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Designer hopes to empower more women by incorporating Middle Eastern embroidery

Fashion designer Gina Burjeel made sure to employ refugee women in her workshop. Source: Gina Barjeel

Designer Gina Barjeel is hoping to empower women through her fashion line, which incorporates traditional Jordanian and Palestinian embroidery.

For an up-and-coming fashion designer, showcasing your creations on a catwalk in front of industry professionals is a big deal, but it’s an opportunity that may not come immediately. 

Jordanian Gina Barjeel migrated to Australia in 2018 and launched her own fashion line soon after.  

After she spent significant time perfecting her brand and designs, she was selected to take part in a multicultural fashion show during one of the country’s premier horse racing events, the Golden Eagle, in Sydney. 

The event in October was organised by Fabrics of Multicultural Australia and the Australian Turf Club, to showcase designers from diverse backgrounds and their pieces that incorporate traditional features from their cultures.

Hoping to highlight her own heritage, Barjeel used Jordanian and Palestinian embroidery in her designs.

“We designed the collection in a harmony with the Australian culture. We received positive feedback and many attendees were amazed and delighted seeing these cultures blend beautifully in a racing event,” she said.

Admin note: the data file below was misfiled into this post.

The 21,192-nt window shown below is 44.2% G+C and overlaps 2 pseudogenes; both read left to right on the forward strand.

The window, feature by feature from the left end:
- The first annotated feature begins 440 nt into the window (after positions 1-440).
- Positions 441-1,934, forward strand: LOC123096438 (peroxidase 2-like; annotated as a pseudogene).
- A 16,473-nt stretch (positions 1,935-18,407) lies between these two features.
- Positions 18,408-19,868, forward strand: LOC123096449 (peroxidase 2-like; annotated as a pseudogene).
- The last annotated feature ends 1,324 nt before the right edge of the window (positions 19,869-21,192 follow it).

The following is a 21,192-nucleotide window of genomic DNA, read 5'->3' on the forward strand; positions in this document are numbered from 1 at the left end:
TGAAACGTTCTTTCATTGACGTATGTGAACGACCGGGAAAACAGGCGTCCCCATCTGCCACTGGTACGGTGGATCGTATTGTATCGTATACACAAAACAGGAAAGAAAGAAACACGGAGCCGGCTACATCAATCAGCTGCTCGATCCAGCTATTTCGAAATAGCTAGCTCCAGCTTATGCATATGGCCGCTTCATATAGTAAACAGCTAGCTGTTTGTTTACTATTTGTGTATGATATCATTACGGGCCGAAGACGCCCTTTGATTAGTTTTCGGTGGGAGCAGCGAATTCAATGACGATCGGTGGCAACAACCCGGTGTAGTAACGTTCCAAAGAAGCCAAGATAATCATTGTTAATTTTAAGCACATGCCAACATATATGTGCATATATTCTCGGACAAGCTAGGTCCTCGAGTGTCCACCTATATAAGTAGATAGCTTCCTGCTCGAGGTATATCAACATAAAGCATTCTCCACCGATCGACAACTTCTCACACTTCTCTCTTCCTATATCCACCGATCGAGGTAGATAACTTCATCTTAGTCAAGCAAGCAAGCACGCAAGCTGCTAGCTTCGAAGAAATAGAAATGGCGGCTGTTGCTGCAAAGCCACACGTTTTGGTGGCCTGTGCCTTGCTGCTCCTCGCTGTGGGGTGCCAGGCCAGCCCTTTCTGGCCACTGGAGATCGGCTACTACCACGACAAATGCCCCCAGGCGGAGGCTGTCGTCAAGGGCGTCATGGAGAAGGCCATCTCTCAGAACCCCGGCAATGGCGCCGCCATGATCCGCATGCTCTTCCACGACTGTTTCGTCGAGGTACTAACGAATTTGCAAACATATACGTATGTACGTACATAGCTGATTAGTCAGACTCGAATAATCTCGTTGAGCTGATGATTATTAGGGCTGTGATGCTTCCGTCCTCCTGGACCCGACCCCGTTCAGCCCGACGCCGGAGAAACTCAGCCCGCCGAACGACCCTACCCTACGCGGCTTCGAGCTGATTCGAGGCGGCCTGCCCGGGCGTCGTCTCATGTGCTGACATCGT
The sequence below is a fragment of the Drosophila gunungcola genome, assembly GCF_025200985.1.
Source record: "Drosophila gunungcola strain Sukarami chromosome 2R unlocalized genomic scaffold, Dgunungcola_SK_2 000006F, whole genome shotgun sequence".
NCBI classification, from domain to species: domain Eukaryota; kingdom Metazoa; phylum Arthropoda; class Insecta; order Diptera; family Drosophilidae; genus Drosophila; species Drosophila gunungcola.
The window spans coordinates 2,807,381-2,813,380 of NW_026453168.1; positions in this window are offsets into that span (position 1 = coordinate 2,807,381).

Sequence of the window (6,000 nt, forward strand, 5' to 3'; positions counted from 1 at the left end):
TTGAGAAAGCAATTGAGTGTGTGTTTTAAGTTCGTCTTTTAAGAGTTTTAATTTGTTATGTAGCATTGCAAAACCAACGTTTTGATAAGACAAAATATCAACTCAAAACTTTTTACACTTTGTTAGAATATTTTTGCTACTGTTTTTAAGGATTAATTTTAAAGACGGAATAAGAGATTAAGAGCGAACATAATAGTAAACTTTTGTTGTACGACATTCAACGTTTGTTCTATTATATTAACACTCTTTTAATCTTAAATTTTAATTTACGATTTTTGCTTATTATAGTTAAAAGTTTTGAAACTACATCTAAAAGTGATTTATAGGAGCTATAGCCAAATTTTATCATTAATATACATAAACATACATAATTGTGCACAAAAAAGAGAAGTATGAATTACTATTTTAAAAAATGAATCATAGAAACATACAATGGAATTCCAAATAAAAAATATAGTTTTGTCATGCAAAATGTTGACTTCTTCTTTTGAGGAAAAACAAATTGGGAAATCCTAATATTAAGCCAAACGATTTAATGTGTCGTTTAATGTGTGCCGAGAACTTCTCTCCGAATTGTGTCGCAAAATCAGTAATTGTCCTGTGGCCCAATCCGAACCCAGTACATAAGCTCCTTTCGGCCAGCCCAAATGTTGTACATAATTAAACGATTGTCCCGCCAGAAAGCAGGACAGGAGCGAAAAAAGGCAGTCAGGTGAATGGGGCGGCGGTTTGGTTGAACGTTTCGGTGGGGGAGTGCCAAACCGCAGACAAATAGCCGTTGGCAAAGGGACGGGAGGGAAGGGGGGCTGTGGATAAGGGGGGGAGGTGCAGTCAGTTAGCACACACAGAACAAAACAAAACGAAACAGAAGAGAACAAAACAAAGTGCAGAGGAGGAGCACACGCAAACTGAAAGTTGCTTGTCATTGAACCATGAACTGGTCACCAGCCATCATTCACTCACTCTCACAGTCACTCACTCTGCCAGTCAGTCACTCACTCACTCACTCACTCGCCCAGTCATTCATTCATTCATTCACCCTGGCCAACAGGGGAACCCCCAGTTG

She believes adding these elements to modern fashion reflects "pride in our heritage" and sees her designs as a way to showcase Middle Eastern culture to a wider audience, and to empower other women to chase their dreams.

She turned to her first love – fashion – soon after arriving in Australia when employment was difficult to secure. 

“I submitted a lot of applications, but I could not find a job. Then I started thinking about returning to fashion design; the field closest to my heart as I have loved it since childhood."

While setting up her studio, she met a group of refugee women who were living in Wollongong, 86km south of Sydney.  

From their chats, she realised they too had trouble entering the labour market, so she decided to start working with them.

The young designer benefitted from the expertise of the women in sewing and started implementing what she learned to her own designs. 

“Now three women are working with me on a part-time basis and I hope to be able to employ more ladies when my project takes off. I pledged to support them till the end.”  

Barjeel says her sympathy for refugee women stems from her own experiences. 

"I remembered what I heard from my parents about the difficulties they had faced when they fled Palestine to Jordan and the tireless efforts, they made to secure a decent living standard for us." 

Through her brand that bears her name, she seeks to empower women eager to explore career opportunities in the fashion industry.

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